A new method for assessing the age of old-growth forests

In this post, Associate Editor Nathalie Butt discusses a recent paper ‘Tree-ring based metrics for assessing the functional naturalness of forests‘ by Alfredo Di Filippo, Franco Biondi, Gianluca Piovesan and Emanuele Ziaco. Valuable ecosystems Primeval forest, or ancient woodland in the UK, is an integral part of many epic stories and myths throughout human history, especially in Europe:  just think of all those old tales … Continue reading A new method for assessing the age of old-growth forests

Getting people working on ecosystem functions connected

There’s news for people working on ecosystem functions and their monitoring: the Ecosystem Function Working Group has been recently launched by the Group on Earth Observations Biodiversity Observation Network (GEO BON), and the group is looking for its members. You may wonder what GEO BON is: GEO BON is an international networking platform part of GEO, the Group on Earth Observations. Within the GEO family, … Continue reading Getting people working on ecosystem functions connected

More accurate mapping of coastal wetlands is vital for their management and conservation

In this post, Associate Editor Nathalie Butt discusses a recent paper ‘Habitat mapping of coastal wetlands using expert knowledge and Earth Observation data’ by Maria Adamo, Cristina Tarantino, Valeria Tomaselli, Guiseppe Veronico, Harini Nagendra and Palma Blonda. Habitats at risk What do we usually think of when we hear ‘wetland’ or ‘coastal wetland’? A flat marshy area by the sea somewhere, perhaps with a bird … Continue reading More accurate mapping of coastal wetlands is vital for their management and conservation

Seals find a quiet place to phone home

In this post Debbie Russell discusses her paper ‘Avoidance of windfarms by harbour seals is limited to pile driving activities‘ published today in Journal of Applied Ecology. Marine renewables in the fight against climate change To fight climate change we have to cut our carbon emissions. One of the main sources of carbon emissions results from burning coal to make electricity. Thus a key weapon … Continue reading Seals find a quiet place to phone home

Understanding the distribution of a terrestrial mammal community

Associate Editor Matt Hayward discussed the importance of the recent paper from Lindsey Rich and colleagues ‘Using camera trapping and hierarchical occupancy modelling to evaluate the spatial ecology of an African mammal community’ with his PhD student, Lilian Sales (supervised by Rafael Loyola of the Conservation Biogeography Lab at the Federal University of Goias, Brazil) and below are her views on this paper. Monitoring wildlife … Continue reading Understanding the distribution of a terrestrial mammal community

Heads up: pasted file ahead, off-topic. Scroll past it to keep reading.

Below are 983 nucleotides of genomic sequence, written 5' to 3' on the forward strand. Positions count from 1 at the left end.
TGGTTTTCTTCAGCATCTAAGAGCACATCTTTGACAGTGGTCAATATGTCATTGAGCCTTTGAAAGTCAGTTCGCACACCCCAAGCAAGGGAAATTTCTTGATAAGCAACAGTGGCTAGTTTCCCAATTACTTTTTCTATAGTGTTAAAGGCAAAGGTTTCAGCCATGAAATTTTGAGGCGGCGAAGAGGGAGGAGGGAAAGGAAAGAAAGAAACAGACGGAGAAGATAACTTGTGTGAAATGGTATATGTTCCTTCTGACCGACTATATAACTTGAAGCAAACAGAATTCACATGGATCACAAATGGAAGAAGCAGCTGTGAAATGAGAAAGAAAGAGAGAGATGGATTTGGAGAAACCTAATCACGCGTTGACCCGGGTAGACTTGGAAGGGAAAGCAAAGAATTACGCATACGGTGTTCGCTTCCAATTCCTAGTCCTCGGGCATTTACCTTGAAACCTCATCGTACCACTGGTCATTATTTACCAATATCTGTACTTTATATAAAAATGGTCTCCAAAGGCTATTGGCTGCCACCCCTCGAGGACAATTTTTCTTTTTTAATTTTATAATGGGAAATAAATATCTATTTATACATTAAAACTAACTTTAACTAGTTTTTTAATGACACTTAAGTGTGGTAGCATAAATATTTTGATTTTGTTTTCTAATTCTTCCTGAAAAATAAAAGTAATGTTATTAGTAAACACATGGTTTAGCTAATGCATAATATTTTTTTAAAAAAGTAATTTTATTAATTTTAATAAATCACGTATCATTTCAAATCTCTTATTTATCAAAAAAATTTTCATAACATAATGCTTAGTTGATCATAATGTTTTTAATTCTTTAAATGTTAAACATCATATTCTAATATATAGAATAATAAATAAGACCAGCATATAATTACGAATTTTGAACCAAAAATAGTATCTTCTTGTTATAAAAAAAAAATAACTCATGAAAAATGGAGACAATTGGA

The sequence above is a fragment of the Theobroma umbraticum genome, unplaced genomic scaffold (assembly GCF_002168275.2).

Are models useful? – Predicting intertidal seagrass habitats

In this post Associate Editor Yolanda Wiersma discusses a paper she recently handled by Eelke Folmer and colleagues ‘Consensus forecasting of intertidal seagrass habitat in the Wadden Sea‘ “All models are wrong, but some are useful” The above quote, from British statistician George E.P. Box, has become something of an aphorism in modelling. Upon discovery of the quote, graduate students immediately take comfort from it, … Continue reading Are models useful? – Predicting intertidal seagrass habitats

Jazz-band ecosystem monitoring

In this post Adel Heenan and Kelvin Gorospe discuss their recent Practitioner’s Perspective article ‘Ecosystem monitoring for ecosystem-based management: using a polycentric approach to balance information trade-offs‘ Long-term ecosystem monitoring can be used to take the pulse of an ecosystem, much like a routine check-up with your doctor. Medical analogies like this are common in our field, as we work for the Pacific Reef Assessment and Monitoring Program (RAMP) … Continue reading Jazz-band ecosystem monitoring

Environmental DNA and crayfish management

In this post Matthew Dougherty discusses his recent paper ‘Environmental DNA (eDNA) detects the invasive rusty crayfish Orconectes rusticus at low abundances‘ Tangled buoy strings, lost traps, pinched fingers, sweaty brows, and boats smeared with beef liver: these images define the experiences of countless managers and scientists who use baited trapping to monitor crayfish invasions, especially in lakes of the upper Midwest, USA. While these … Continue reading Environmental DNA and crayfish management

The evolutionary canary in the coal mine

In this post Executive Editor Marc Cadotte discusses a paper he recently handled by François Keck and colleagues ‘Linking phylogenetic similarity and pollution sensitivity to develop ecological assessment methods: a test with river diatoms‘ Like canaries in coal mines, species can provide important information about deteriorating environmental conditions. A whole sub-discipline of environmental biomonitoring has emerged to provide the necessary tools to evaluate biological responses … Continue reading The evolutionary canary in the coal mine

Using maths to guide conservation law enforcement

In this post Kiran Dhanjal-Adams discusses her recent paper ‘Optimizing disturbance management for wildlife protection: the enforcement allocation problem’ For International Women’s Day, we asked Kiran about her career in science and the challenges and improvements she is seeing in STEM. You can read all of our posts for International Women’s Day here. Determining where and when to carry out enforcement patrols can be a … Continue reading Using maths to guide conservation law enforcement